The trial court rejected appellant's argument and concluded that NEPA does not specifically require voiding ab initio a grant offer made prior to filing an environmental impact statement. We agree.
Consideration of environmental factors should come in the early stages of program and project formulation. If the decision is delayed until the latter stages it 'tends to serve as a post facto justification of decisions based on traditional and narrow grounds.' CEQ Third Annual Report 246 (Aug. 1972). See also Scientists' Inst. for Pub.Inf., Inc. v. Atomic Energy Com'n, 156 U.S.App.D.C. 395, 481 F.2d 1079 (1973); Lathan v. Volpe, 455 F.2d 1111 (9th Cir. 1971); Calvert Cliffs' Coord. Com. v. United States A.E. Com'n, 146 U.S.App.D.C. 33, 449 F.2d 1109 (1971). The question therefore confronting us is whether the Elk Mountain Road project is presently in such a stage of flexibility that consideration of environmental factors will be merely a hollow gesture. We do not think so. To date EDA has disbursed no funds on the grant, nor does it intend to disburse any funds until such time as the grant is reconsidered at every level of EDA in light of the final environmental impact statement. Although unquestionably appellees should have drafted their environmental impact statement prior to making the grant offer, we do not believe the Elk Mountain Road project is so far along that appellees are precluded from objectively reconsidering the project. Appellant offers no evidence suggesting that EDA is irretrievably committed to the project and we find no evidence in the record to substantiate such a conclusion. Under the circumstances of this case we believe EDA has complied with the mandates of NEPA.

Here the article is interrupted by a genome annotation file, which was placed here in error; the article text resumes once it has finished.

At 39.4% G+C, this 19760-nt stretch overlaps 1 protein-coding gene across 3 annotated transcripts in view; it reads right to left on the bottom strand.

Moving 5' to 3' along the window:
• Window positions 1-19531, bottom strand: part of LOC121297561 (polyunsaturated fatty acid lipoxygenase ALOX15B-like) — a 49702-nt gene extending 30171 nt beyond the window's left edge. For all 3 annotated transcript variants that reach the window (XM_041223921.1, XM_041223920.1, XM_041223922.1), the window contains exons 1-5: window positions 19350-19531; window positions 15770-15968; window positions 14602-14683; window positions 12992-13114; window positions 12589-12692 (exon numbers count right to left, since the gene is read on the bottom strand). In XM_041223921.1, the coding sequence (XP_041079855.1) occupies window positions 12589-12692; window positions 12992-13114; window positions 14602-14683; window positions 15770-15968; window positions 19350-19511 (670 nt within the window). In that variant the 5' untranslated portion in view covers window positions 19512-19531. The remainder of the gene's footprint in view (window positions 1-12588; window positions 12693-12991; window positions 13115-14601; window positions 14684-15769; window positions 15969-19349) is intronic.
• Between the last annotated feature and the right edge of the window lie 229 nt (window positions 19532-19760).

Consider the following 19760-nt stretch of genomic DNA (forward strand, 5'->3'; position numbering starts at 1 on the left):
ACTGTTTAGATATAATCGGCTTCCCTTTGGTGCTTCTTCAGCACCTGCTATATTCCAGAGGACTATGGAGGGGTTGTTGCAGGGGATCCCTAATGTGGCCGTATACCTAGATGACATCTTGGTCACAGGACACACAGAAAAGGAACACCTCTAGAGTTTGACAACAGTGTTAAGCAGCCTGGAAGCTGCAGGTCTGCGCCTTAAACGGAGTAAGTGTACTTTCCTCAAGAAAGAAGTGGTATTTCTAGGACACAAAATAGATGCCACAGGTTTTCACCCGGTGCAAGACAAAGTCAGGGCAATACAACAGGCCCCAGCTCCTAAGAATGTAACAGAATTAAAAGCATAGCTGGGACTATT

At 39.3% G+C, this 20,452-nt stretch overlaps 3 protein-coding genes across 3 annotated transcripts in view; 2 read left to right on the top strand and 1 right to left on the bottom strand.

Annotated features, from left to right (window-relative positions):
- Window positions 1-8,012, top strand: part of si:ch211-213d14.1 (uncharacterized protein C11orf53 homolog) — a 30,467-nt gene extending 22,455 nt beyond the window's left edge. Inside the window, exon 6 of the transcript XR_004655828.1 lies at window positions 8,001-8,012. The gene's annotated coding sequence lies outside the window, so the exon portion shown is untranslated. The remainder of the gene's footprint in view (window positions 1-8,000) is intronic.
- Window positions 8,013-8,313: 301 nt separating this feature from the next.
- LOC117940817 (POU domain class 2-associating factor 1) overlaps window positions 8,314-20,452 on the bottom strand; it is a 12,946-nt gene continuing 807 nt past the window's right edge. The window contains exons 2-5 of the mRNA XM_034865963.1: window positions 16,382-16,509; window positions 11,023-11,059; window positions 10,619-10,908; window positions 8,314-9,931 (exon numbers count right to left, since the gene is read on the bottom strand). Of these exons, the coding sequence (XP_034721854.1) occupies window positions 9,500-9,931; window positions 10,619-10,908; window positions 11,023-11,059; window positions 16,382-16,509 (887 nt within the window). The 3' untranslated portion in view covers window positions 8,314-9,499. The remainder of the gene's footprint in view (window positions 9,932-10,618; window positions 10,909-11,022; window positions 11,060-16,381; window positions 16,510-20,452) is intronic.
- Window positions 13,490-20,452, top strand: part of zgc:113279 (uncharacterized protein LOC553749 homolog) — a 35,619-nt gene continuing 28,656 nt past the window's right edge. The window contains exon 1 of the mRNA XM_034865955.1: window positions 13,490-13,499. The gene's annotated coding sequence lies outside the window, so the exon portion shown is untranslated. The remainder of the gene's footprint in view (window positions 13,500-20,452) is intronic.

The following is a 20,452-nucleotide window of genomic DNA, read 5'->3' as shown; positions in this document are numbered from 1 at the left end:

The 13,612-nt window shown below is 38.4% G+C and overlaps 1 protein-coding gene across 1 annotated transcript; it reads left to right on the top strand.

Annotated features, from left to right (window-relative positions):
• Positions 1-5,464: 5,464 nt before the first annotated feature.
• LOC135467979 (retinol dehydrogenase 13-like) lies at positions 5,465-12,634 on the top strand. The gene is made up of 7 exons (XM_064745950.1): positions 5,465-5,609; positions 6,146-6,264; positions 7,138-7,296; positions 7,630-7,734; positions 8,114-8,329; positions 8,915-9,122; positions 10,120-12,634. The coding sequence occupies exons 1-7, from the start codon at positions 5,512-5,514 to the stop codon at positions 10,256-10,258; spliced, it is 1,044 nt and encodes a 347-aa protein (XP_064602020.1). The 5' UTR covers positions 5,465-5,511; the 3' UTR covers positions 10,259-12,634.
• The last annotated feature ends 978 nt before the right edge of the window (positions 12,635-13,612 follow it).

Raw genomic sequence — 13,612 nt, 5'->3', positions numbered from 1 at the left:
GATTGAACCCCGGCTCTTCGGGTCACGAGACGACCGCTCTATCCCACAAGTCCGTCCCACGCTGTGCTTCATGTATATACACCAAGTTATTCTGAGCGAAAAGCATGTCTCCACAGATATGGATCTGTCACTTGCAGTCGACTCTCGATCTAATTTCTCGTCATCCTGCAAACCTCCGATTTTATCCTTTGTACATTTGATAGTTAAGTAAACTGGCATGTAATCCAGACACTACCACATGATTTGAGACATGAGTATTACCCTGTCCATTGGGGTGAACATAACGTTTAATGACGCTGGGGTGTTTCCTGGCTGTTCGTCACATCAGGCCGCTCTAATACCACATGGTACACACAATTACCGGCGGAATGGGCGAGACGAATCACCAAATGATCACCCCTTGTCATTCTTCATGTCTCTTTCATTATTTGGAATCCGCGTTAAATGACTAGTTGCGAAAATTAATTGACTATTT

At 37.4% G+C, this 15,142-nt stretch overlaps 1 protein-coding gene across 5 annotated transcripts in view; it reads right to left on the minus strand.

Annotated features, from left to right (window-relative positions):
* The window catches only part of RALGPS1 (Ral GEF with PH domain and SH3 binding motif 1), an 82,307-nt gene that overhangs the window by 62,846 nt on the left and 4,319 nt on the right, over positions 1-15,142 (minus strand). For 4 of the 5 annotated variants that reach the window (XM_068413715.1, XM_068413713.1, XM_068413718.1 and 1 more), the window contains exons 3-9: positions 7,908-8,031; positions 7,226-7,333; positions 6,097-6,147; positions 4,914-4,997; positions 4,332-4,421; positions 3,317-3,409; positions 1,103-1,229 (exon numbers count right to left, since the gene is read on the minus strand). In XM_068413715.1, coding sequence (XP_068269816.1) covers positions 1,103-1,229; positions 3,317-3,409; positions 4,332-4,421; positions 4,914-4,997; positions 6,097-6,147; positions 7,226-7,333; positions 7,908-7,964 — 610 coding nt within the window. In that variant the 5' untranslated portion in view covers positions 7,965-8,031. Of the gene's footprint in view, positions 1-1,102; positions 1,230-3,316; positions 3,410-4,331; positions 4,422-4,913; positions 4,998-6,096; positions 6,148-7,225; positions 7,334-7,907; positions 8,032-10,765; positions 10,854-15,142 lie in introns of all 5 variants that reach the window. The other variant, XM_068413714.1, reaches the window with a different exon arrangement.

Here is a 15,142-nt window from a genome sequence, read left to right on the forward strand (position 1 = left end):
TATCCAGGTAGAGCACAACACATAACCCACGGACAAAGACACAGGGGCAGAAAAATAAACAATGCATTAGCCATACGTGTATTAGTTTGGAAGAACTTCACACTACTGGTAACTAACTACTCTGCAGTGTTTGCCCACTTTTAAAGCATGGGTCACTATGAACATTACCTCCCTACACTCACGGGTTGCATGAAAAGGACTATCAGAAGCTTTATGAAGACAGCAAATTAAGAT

Although appellant demands several kinds of relief, it is clear each demand stems from EDA's alleged failure to comply with the procedural requirements of NEPA. Since we believe EDA timely prepared, although belatedly, an environmental impact statement no case or controversy now exists. Hence this case is moot. See SEC v. Medical Comm. for Human Rights, 404 U.S. 403, 92 S. Ct. 577, 30 L. Ed. 2d 560 (1972).